Join Dr. John Grabowski as he examines the roots of Catholic doctrine: moral theology. As Dr. Grabowski unfolds, our world today finds itself in a state of moral crisis. There is nothing more important to study right now than moral theology. It answers the crises and conflicts of the Church, as well as controversial contemporary and political issues. However, first, we must understand the roots of moral theology, which are found by studying the councils that brought Catholic doctrine about and the biblical influence in forming what is now considered moral theology.
Dr. Grabowski begins by examining Vatican II and the Council of Trent and how these formed our perception of moral theology. Historical studies show that moral theology was heavily focused on law, sin, and human acts between the Council of Trent and Vatican II. There was a lack of attention given to the pursuit of moral excellence and the basic mysteries of the Christian Faith.
Vatican II called for a renewal of moral theology, which gave rise to a new perception of human dignity. Dr. Grabowski proposes and faithfully considers morally theology through probing topics such as:
- The hallmarks of authentic renewal found in the Church
- The biblical roots of moral theology
- Understanding the nature of the human person
- Sin, virtue, natural law, and human dignity
- The nature of culpability and conscience
Vatican II pronounced a universal call to holiness. The study of moral theology and Catholic doctrine is just one way that one can begin to pursue this call to holiness. Join Dr. Grabowski in this fascinating eight-part lecture series where he uncovers the beauty of moral theology and its application in our Godless society.
- The Nature of Moral Theology & The Call to Renewal
What is moral theology? Moral theology between the Council of Trent and Vatican II focused heavily on law, sin, and human acts. Little attention was paid to moral excellence and the pursuit of virtue. Discover the hallmarks of the authentic renewal of moral theology called for by Vatican II and how this changed the way the Church recognized morality and virtue.
- Scripture in Moral Theology
How should Catholics read scripture? Dr. John Grabowski discusses four inadequate ways to read scripture as well as principles for a Catholic approach. Discover how scripture and the ancient texts of the bible relate to pursuing a moral life.
- Conversion and Discipline
Dr. Grabowski continues to discuss how we can use scripture as a source to understand Christian moral living. There are two themes by which scripture can be understood: conversion and discipleship. Study the roots of these words and how they are relevant in both the Old and New Testaments.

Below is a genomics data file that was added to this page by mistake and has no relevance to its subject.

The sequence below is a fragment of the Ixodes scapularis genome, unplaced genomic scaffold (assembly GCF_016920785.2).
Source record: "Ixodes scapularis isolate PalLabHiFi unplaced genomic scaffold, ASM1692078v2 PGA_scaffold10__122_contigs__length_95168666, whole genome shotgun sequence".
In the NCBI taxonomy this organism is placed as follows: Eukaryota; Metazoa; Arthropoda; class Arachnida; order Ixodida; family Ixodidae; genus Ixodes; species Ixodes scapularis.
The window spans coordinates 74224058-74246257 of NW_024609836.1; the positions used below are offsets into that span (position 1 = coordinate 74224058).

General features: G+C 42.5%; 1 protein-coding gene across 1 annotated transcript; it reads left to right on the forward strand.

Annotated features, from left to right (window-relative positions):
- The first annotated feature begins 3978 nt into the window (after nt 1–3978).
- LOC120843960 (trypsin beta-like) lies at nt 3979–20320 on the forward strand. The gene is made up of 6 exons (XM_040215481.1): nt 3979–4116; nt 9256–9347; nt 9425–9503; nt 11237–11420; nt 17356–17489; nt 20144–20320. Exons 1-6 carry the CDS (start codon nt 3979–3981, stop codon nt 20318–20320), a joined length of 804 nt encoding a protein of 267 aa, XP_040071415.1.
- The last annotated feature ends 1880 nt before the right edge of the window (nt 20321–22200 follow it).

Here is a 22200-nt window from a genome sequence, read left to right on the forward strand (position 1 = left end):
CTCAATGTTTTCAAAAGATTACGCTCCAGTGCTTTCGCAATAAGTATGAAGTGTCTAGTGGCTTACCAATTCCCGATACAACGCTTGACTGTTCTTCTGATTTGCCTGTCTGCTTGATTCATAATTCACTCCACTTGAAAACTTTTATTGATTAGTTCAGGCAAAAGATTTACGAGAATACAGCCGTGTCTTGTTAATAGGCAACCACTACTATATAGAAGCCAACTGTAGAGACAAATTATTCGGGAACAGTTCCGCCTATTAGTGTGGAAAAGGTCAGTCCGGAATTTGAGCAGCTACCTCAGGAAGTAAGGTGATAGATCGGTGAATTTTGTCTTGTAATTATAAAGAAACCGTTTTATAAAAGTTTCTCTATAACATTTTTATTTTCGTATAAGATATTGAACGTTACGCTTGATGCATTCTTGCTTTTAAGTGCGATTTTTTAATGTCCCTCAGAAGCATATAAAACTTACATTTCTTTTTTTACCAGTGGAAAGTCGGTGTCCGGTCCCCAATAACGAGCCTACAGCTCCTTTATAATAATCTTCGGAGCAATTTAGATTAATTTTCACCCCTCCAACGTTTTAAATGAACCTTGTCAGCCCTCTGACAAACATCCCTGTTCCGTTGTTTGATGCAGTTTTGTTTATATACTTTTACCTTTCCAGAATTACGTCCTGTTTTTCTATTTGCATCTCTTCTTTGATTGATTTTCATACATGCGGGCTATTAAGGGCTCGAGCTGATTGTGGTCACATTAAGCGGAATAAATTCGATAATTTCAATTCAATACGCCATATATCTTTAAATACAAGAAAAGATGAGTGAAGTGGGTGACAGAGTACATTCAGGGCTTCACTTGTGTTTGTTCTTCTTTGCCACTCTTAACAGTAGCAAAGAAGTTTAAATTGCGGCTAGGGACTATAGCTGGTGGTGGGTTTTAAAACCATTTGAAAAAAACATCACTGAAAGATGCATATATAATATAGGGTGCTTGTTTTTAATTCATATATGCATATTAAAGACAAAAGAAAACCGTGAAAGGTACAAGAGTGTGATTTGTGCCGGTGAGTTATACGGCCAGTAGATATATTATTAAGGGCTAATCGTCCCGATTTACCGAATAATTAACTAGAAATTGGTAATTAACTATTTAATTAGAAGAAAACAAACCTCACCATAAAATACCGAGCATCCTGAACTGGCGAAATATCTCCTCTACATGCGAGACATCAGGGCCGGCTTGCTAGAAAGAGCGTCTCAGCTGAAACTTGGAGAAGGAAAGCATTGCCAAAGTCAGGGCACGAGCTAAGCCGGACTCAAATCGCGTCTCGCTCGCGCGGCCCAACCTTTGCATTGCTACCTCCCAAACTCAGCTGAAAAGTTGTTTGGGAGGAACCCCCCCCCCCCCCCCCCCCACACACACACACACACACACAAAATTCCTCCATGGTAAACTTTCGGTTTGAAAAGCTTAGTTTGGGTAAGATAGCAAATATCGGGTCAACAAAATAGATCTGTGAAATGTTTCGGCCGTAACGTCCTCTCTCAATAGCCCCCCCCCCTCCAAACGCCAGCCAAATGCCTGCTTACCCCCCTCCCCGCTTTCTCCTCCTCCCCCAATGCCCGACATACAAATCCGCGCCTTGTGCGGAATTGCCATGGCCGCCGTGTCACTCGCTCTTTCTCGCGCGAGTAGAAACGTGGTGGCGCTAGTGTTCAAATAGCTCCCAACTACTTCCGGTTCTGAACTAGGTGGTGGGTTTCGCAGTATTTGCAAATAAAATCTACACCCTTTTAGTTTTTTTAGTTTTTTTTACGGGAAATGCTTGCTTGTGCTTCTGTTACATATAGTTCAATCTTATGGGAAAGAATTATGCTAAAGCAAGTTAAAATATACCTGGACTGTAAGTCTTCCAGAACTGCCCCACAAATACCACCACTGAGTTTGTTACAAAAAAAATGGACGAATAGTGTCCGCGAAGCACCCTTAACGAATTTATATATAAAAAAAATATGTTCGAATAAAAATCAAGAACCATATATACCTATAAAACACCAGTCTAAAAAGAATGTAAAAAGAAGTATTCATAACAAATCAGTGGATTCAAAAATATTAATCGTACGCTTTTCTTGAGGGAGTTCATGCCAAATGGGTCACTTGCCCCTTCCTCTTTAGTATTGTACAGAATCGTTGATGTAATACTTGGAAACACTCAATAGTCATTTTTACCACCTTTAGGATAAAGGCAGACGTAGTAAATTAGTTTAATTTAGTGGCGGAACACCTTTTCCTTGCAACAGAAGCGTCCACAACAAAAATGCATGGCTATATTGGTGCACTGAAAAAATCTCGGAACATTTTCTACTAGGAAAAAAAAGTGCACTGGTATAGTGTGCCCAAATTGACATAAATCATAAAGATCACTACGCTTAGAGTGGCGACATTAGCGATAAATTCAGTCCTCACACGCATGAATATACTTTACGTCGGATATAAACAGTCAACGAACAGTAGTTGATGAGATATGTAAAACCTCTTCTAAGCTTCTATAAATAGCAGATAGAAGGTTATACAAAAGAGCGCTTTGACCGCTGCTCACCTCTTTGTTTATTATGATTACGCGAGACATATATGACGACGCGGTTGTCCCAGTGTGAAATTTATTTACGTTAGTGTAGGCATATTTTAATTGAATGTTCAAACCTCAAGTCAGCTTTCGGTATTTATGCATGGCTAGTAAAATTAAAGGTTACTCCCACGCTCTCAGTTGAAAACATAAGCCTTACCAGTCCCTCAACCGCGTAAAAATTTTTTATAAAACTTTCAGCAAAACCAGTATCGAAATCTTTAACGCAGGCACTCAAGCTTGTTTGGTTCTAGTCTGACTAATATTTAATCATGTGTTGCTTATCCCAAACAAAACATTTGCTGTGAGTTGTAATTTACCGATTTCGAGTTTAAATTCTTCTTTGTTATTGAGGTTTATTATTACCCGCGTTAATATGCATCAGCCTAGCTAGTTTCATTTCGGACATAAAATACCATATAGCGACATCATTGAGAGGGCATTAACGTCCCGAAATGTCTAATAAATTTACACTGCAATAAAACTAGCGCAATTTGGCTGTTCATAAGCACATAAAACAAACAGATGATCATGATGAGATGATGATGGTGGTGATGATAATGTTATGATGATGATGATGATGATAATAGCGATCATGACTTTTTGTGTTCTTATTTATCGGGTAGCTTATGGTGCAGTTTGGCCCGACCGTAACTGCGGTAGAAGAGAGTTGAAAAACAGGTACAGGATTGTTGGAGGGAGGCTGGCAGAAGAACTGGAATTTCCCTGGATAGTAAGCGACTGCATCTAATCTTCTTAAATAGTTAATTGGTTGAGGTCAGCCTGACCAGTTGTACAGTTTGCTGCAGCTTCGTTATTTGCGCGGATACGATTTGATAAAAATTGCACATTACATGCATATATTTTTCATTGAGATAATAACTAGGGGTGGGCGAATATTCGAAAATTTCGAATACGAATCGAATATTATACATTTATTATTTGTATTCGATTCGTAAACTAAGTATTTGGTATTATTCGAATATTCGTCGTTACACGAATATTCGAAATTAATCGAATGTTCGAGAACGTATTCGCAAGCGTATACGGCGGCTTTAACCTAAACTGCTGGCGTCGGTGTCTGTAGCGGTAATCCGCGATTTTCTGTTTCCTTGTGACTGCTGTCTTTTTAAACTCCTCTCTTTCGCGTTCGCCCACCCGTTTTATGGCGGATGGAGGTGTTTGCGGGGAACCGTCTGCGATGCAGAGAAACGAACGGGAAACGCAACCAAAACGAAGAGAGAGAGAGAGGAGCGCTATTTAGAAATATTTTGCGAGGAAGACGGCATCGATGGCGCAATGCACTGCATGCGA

- The Human Person
Consider the human person in a new profound light. While it may sound like a simple question, “What is the human person?” it is quite a profound and morally rooted question. We are created in and for Christ, and because of this, we are called to communal love. Rediscover human dignity and how our understanding of it changes the way we consider moral life.
- The Natural Law
With a greater understanding of what the human person is, how does one apply this understanding of the human person to Christian moral life? Discuss this through a look at human nature and its moral significance: the natural law.
Catholic theology and philosophy have brought the language and understanding of virtue back into focus. Discuss the theological and intellectual virtues and their hierarchy in relation to the Christian life.
One can only understand the reality of sin in light of Christ. Catholicism has grouped and defined different types of sin: original, social, and personal/actual sin. From these, branch off the more commonly understood venial, mortal, and deadly sins. Discuss the theology of sin and why pursuing knowledge of this is pivotal to living a holy life.
- Human Acts & Conflict Situations
We express and shape ourselves, morally and otherwise, through our acts. Dr. John Grabowski differentiates between human acts and acts of the human. Human acts are capable of being morally evaluated, while acts of the human are not necessarily so. Contemplate the relevance of culpability and conscience in our pursuit of virtue and the human inclination towards sin.
John Grabowski, Ph.D. is an ordinary Professor of Moral Theology/Ethics at the Catholic University of America. Dr. Grabowski has published widely in the areas of moral theology, marriage, sexuality, and bioethics. His articles have appeared in scholarly journals as Nova et Vetera, The Thomist, The Heythrop Journal, and the National Catholic Bioethics Quarterly as well as more popular publications such as America, Commonweal, The Living Light, and Our Sunday Visitor.
He has served three times as a theological advisor to the USCCB. In 2009, Pope Benedict XVI appointed him to the Pontifical Council for the Family along with his wife. In 2015, he was appointed by Pope Francis to serve as an expert at the 2015 Synod on the Family.
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